These times force us to think about relationships in a different way—with the land and other humans—and about what it is to be grounded in a place that might not always be easily within reach. Read more →
What Do You Want to Be When You Grow Up?
So, what is it you want to be when you grow up?
I know people who are still asking themselves that question well into adulthood—at times, I’m one of them. On paper, the experiential learning projects, coursework, skills, and programs I have taken on don’t make a lot of sense and seem like the meanderings of a professional dilettante. I’ve worked on video and photography, social media, geospatial tech, database building, web design, political campaigns, social science research methodology, food sovereignty, strategic planning, event planning, grant writing, project management, archival work, and policy. Most (if not all) of these projects fall under the general umbrella of climate change and environmental sustainability, which to me makes perfect sense, but few people, I think, really see how it all fits together.
When I was younger, I believed that there was really only one way to do higher education: you pick one thing you want to do or know about and you just do that. I believed this for like eight years. You start off big with a general field in your undergraduate years and then you narrow down and down and down until you are the world’s foremost expert in one specific thing. And there is merit in that—some of my peers are the unquestionable go-to about a particular type of plant system or a particular art style. But an increasingly large number of my peers are looking to do things a different way.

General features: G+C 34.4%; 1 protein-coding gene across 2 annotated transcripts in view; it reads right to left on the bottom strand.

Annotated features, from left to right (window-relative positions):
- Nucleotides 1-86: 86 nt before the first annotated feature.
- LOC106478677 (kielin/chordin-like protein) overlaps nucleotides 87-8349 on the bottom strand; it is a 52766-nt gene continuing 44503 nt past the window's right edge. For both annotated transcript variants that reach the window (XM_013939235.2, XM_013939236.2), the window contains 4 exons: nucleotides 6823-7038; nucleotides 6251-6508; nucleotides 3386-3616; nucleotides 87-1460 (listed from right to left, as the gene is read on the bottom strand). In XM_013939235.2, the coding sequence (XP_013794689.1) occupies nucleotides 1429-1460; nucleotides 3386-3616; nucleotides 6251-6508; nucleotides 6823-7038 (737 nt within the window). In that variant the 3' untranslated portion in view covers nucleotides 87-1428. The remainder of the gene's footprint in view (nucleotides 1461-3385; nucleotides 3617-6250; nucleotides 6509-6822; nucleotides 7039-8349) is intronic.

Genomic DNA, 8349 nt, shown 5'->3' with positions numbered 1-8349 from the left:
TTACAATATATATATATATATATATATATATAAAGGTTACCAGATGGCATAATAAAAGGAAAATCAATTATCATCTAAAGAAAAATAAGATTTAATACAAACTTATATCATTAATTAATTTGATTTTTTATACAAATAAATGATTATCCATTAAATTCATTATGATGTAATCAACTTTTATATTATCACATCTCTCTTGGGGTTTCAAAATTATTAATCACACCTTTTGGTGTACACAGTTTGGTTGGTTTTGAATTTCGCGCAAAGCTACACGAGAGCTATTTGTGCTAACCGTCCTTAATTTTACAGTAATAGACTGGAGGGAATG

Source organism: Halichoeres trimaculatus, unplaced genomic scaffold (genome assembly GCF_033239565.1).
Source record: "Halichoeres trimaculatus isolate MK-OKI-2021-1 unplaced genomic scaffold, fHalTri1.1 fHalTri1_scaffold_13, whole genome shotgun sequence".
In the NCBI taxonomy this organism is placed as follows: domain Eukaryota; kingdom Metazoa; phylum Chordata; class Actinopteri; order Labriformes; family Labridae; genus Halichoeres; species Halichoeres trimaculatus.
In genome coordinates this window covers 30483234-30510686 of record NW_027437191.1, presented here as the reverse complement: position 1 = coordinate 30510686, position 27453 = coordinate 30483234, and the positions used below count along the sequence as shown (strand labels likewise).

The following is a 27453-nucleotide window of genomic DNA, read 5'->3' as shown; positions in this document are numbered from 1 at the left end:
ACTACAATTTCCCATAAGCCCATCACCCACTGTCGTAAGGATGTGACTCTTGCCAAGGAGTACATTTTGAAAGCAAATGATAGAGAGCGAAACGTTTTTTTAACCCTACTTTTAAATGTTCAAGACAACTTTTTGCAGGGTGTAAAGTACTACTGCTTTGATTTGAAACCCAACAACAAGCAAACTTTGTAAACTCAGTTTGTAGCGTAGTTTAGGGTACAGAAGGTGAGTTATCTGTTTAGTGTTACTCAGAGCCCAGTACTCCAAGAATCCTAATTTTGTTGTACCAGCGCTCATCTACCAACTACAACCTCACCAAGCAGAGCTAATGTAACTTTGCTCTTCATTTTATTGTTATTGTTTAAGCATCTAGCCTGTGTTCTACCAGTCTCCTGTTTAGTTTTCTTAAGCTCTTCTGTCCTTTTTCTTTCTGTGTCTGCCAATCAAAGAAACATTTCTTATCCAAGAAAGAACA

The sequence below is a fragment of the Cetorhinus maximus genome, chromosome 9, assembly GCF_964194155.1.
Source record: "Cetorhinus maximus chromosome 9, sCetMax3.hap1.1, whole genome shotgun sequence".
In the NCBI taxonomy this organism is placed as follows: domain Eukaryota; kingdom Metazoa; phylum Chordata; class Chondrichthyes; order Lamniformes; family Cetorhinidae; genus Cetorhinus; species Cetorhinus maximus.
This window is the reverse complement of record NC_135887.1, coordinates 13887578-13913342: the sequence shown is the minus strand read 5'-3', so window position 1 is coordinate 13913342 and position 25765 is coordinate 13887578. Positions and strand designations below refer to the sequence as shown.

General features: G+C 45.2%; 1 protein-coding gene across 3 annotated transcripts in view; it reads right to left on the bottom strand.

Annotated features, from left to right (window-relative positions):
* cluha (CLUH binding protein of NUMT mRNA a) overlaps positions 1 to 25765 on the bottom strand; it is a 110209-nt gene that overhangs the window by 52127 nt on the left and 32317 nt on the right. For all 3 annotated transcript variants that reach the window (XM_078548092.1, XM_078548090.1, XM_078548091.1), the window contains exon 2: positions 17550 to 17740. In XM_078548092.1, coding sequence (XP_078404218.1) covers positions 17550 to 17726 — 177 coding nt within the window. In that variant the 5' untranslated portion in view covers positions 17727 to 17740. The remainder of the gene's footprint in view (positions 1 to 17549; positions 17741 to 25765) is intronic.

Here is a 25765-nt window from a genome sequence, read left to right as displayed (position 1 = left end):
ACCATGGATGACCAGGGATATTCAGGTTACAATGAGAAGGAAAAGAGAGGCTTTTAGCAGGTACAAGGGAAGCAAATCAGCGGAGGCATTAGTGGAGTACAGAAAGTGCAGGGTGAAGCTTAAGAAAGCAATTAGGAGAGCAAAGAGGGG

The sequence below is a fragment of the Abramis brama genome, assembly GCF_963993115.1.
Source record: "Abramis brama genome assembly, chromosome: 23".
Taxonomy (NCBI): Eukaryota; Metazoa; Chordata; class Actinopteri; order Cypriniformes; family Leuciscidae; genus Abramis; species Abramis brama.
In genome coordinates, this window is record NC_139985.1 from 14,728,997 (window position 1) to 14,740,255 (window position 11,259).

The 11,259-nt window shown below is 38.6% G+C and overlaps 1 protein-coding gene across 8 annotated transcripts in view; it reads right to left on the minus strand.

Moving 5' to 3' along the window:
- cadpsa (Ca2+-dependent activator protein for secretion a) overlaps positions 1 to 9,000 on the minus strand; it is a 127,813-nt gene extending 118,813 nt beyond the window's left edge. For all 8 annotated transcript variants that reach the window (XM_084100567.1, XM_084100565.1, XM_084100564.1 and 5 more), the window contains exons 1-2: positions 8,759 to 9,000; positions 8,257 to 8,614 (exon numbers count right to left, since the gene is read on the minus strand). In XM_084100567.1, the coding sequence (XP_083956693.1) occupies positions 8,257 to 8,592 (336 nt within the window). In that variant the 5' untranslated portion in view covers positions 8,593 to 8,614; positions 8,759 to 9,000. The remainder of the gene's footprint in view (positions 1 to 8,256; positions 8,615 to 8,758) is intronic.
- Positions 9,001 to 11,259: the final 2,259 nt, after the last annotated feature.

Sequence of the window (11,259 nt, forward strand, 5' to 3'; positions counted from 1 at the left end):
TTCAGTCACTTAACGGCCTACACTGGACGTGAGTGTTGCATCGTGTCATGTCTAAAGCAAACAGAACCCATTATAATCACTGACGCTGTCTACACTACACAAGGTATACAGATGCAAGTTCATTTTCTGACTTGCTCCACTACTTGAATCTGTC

It’s important to avoid generalizations about Indigenous people as a whole or even as single nations, but one thing I have found to be truer than not throughout Indian Country is that we’re dreamers. Even the most practical and rooted among us has a vision for the future. For some of us, the issue of what we’d like to be when we grow up is complicated, because the truth is that we might be preparing for jobs that don’t even technically exist yet. Some of the biggest problems that we see on the horizon might fall generally under the purview of “urban planning” or “economics,” but many are truly multidisciplinary problems and, to my mind, will need to be solved with multidisciplinary thinking.
As the world around us evolves, so will the sorts of skills needed, as will the sort of perspectives and training. The time is right to imagine what sort of future we need and exactly what we need to do to get there, even if—maybe especially if—it seems like it falls a little outside the norm.
Jasmine Neosh is a student at College of Menominee Nation.